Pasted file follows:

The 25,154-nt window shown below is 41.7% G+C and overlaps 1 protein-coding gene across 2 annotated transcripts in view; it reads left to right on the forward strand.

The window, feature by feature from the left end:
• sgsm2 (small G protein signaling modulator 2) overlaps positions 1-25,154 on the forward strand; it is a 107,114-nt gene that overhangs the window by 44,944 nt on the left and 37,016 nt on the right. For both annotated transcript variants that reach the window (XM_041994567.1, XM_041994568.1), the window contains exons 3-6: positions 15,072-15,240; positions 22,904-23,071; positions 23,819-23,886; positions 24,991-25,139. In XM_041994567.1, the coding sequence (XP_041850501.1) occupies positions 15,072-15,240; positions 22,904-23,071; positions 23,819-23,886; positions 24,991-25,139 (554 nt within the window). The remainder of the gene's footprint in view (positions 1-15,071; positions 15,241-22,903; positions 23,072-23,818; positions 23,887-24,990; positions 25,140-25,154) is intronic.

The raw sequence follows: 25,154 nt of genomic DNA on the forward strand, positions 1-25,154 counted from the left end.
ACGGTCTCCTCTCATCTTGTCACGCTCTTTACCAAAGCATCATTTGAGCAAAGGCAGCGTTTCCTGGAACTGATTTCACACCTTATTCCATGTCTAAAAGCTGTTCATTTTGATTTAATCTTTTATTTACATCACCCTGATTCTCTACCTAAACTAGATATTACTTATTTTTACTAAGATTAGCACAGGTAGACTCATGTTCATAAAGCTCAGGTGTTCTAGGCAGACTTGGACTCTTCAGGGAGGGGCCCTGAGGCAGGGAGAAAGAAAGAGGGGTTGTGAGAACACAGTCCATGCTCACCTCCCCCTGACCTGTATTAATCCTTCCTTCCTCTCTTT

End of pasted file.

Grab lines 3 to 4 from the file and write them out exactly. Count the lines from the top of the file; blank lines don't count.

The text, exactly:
• sgsm2 (small G protein signaling modulator 2) overlaps positions 1-25,154 on the forward strand; it is a 107,114-nt gene that overhangs the window by 44,944 nt on the left and 37,016 nt on the right. For both annotated transcript variants that reach the window (XM_041994567.1, XM_041994568.1), the window contains exons 3-6: positions 15,072-15,240; positions 22,904-23,071; positions 23,819-23,886; positions 24,991-25,139. In XM_041994567.1, the coding sequence (XP_041850501.1) occupies positions 15,072-15,240; positions 22,904-23,071; positions 23,819-23,886; positions 24,991-25,139 (554 nt within the window). The remainder of the gene's footprint in view (positions 1-15,071; positions 15,241-22,903; positions 23,072-23,818; positions 23,887-24,990; positions 25,140-25,154) is intronic.

The raw sequence follows: 25,154 nt of genomic DNA on the forward strand, positions 1-25,154 counted from the left end.